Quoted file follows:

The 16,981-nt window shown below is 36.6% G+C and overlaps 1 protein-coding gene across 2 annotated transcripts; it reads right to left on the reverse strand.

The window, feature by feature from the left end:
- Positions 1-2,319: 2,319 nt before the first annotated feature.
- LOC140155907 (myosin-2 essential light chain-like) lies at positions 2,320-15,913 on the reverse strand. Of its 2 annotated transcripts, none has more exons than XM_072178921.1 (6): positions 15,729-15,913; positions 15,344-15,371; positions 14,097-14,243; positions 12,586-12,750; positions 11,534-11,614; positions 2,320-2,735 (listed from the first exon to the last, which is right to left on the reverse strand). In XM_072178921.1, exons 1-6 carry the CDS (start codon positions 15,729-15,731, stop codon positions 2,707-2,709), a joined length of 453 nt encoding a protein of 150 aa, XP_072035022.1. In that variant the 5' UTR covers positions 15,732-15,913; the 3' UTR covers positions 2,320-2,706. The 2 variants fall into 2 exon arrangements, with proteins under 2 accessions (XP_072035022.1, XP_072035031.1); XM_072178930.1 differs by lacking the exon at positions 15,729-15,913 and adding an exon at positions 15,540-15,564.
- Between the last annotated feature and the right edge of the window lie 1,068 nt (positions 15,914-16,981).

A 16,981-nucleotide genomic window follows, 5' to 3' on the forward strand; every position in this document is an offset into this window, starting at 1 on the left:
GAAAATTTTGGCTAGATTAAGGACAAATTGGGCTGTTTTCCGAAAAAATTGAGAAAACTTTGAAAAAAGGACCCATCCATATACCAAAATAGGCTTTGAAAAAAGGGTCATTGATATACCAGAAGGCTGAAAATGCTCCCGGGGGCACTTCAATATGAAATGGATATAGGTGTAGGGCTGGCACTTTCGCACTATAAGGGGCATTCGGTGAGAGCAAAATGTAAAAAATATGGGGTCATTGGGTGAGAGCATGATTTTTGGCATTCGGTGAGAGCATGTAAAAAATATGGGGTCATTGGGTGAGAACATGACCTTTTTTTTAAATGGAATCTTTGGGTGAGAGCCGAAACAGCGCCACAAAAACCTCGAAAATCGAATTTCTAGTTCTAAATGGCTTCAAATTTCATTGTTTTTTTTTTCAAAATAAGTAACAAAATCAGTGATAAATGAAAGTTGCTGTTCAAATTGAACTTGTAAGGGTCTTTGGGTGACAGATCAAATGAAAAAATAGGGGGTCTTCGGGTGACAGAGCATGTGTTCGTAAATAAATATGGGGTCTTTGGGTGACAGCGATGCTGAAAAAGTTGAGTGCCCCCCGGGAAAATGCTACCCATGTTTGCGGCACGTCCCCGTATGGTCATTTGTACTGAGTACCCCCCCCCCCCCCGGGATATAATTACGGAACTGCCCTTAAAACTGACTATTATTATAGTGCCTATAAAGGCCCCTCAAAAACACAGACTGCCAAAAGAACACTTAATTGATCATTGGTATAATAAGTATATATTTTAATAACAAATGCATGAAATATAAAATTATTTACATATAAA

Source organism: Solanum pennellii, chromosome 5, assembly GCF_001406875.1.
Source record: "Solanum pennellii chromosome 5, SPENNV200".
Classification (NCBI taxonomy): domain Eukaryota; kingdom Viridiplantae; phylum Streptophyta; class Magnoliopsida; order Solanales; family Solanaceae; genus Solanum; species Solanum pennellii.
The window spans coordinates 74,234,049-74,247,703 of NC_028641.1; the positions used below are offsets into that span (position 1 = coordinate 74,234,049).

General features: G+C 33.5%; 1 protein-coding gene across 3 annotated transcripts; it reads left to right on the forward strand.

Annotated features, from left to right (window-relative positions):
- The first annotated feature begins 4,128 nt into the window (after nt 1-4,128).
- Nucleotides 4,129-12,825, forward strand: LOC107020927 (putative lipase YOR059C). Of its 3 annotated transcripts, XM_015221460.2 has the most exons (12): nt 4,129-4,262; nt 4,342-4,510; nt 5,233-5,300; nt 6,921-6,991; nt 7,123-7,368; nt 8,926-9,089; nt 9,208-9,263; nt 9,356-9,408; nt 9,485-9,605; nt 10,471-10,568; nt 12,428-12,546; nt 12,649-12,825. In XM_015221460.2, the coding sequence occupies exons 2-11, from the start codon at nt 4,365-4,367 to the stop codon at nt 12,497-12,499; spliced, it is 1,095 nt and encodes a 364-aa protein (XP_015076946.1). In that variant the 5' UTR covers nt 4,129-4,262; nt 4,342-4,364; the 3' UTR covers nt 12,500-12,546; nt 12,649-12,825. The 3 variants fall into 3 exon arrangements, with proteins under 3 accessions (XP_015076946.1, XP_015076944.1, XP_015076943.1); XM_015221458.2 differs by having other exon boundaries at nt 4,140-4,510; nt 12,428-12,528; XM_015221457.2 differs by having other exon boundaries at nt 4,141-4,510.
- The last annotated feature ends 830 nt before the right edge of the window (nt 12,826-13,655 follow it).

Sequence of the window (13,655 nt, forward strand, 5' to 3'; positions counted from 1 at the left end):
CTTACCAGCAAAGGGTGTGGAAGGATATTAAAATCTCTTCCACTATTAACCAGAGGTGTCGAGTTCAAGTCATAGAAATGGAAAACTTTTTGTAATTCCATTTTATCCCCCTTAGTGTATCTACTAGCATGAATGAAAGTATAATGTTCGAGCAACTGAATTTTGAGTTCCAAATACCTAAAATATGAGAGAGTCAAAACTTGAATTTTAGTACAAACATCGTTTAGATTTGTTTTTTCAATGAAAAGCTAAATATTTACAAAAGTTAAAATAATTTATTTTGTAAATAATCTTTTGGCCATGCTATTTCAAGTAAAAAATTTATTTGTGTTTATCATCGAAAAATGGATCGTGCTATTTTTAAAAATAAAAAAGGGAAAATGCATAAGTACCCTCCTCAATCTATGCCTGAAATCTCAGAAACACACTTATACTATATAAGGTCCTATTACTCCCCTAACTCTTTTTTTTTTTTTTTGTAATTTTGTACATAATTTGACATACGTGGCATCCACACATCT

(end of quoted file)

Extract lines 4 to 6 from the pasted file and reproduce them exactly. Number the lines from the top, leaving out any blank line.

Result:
- LOC140155907 (myosin-2 essential light chain-like) lies at positions 2,320-15,913 on the reverse strand. Of its 2 annotated transcripts, none has more exons than XM_072178921.1 (6): positions 15,729-15,913; positions 15,344-15,371; positions 14,097-14,243; positions 12,586-12,750; positions 11,534-11,614; positions 2,320-2,735 (listed from the first exon to the last, which is right to left on the reverse strand). In XM_072178921.1, exons 1-6 carry the CDS (start codon positions 15,729-15,731, stop codon positions 2,707-2,709), a joined length of 453 nt encoding a protein of 150 aa, XP_072035022.1. In that variant the 5' UTR covers positions 15,732-15,913; the 3' UTR covers positions 2,320-2,706. The 2 variants fall into 2 exon arrangements, with proteins under 2 accessions (XP_072035022.1, XP_072035031.1); XM_072178930.1 differs by lacking the exon at positions 15,729-15,913 and adding an exon at positions 15,540-15,564.
- Between the last annotated feature and the right edge of the window lie 1,068 nt (positions 15,914-16,981).

A 16,981-nucleotide genomic window follows, 5' to 3' on the forward strand; every position in this document is an offset into this window, starting at 1 on the left: